Tag Archives: non-fiction

Stuck In A Historical Fiction (And All Its Sub-Genres) Rut

So I was perfectly happy reading my Young Reader adventure fiction and YA dystopian melodramas. Then I was sucked into the Steampunk world, and later into the historical romance and medieval fiction realms. For 3 months, that’s where I lived. Every morning commute. Every before bed, I-should-be-sleeping-so-I’m-coherent-for-work-tomorrow hour. I was in the world of proper English, chivalrous men, dignified women, and more than a few dragons/airships/hackneys.

I am thrilled to announce, however, that I have now returned to the slightly 21st century. And while I definitely enjoyed some of the virtually unknown titles—
Ruby Red by Kerstin Gier

Steam & Sorcery by Cindy Spencer Pape

Dragon's Keep by Janet Lee Carey

I missed some of the simple things. Non-horse-drawn or steam-powered cars. The Internet. References to reality television. The use of popular slang like “fo shizzle” and “WTF”. A girl can only go so long without these basic necessities to modern-day life.

So What has brought me back? Why, Simon Pegg’s Nerd Do Well (Apple iBookstore), or course! I’ll let you know how it turns out, but to tell the truth, I think I’m already hooked. I mean really? Who doesn’t love that cover???

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Filed under Bio & Memoir, Digital & Mobile, Ebook, Fiction, Historical Romance, Humor, Non-Fiction, NYCBookGirl @ Work, Picks by nycbookgirl, Pop Culture, Recommendations, YA & Children's, Young Reader

Eating Crow, the Literary Interpretation

Fair Warning: I’m posting this via my new toy, my iPad. So if you find some mistakes and notice a lack in special/fancy styling, it’s NOT because I’m going back to the good-old-days of bare-necessity blogging; I’m just using the app and haven’t figured out all of the tricks.

This is my official apology/tweet-retraction: I was wrong.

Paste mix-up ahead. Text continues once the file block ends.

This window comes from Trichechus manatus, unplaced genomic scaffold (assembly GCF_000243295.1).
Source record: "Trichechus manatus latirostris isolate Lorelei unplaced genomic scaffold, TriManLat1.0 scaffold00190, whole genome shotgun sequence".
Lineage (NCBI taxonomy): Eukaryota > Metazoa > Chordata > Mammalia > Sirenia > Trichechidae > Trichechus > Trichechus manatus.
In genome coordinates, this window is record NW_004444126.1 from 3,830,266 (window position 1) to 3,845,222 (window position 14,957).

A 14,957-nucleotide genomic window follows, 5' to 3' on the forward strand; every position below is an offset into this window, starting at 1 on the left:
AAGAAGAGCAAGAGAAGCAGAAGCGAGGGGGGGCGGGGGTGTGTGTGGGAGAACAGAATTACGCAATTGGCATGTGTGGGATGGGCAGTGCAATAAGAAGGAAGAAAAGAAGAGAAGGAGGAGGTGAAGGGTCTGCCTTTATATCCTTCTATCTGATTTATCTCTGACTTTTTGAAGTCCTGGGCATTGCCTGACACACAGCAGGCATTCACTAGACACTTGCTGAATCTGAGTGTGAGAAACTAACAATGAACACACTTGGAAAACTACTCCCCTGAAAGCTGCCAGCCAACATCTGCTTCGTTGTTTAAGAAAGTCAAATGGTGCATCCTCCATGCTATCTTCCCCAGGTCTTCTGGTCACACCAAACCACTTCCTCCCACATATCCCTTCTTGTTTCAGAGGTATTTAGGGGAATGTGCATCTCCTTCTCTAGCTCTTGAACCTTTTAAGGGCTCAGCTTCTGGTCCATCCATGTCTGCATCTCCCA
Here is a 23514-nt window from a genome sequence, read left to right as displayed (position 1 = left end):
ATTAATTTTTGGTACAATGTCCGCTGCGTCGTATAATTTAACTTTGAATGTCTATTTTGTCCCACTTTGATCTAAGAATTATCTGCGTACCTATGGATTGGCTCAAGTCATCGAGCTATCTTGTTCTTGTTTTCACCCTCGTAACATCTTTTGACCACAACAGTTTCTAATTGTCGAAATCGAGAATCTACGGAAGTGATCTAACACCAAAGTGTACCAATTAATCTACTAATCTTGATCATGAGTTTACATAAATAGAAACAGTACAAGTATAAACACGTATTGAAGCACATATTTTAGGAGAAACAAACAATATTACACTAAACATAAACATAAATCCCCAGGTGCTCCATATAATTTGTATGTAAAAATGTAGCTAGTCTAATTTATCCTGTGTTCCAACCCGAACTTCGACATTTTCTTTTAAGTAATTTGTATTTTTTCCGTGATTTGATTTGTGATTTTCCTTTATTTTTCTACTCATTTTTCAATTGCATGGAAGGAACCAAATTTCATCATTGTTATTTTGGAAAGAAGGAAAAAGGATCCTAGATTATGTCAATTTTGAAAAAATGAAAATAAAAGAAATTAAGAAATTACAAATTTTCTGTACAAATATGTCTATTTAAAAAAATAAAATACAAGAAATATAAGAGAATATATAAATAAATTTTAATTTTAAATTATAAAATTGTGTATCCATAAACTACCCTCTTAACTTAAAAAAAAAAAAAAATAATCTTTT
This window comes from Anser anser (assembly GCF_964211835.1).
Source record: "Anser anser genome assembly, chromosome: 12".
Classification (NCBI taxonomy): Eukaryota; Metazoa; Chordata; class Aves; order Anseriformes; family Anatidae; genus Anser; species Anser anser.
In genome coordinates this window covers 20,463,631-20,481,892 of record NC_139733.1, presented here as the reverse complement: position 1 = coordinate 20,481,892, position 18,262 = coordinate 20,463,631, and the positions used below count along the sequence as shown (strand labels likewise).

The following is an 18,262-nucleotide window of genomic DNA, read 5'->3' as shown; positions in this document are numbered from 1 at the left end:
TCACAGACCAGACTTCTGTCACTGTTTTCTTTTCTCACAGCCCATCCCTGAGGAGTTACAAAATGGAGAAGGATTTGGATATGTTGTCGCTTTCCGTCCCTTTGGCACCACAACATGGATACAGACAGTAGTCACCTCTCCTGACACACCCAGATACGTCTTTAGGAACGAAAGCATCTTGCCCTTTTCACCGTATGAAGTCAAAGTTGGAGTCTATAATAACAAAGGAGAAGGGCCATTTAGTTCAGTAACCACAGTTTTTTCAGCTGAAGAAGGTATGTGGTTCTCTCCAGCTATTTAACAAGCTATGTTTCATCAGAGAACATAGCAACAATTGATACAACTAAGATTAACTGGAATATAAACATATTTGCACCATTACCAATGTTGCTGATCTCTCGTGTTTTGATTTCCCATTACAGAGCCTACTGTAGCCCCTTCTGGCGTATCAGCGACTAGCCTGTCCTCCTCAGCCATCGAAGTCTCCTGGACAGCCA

Confused? Here’s the story: a couple months ago, I bought the ebook (Kindle edition) for The Book of Basketball by Bill Simmons. I was pretty pissed to find out that I’d bought yet another edition of a book I already owned, and all of the fun endnotes (a styling thing for this particular author) were in a completely separate doc, and there were NO links to all the articles and videos the author mentioned (which he had made available on his site when the print edition first came out).

So in my anger, what did I do? I tweeted about how disappointed I was in Random House for their piss poor attempt at publishing a digital non-fiction title. I got some agreement and interaction, but overall, I was pleased for serving justice to the public.

Then I bought the iPad, and had to eat some over-cooked crow. I checked out the iBookstore, downloaded a sample of the same Simmons ebook, and prepared for disappointment.

It never came.

Much to my surprise, they’d linked the endnotes into the text, fashioning them so that you could return to your reading location, having NOT completely left the text. Also, there was the addition of a link to the webpage that the author had set up with the article links, video clip links, and additional information. Now this is not to say there aren’t still flaws (which my supervisor at work took time to point out as well): the the endnote numbers are TINY, making it probable that you’ll miss hitting the number; the endnotes are all living on one ongoing list, making it a bit confusing to locate which note you want when; it is NOT intuitive that you have to tap the number again to return to the page you’d left; and the link to the additional information takes you outside the text.

Putting all that aside, I have to set the record straight. I jumped the gun and called the major pub company out on not taking a sports book masterpiece and making it into a HIGH quality ebook. So, I apologize for my HIGH expectations for an ebook of style and elegance from one of the BIG 6. Oops, my bad.

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Filed under Ebook, Non-Fiction, Picks by nycbookgirl, Reviews, Sports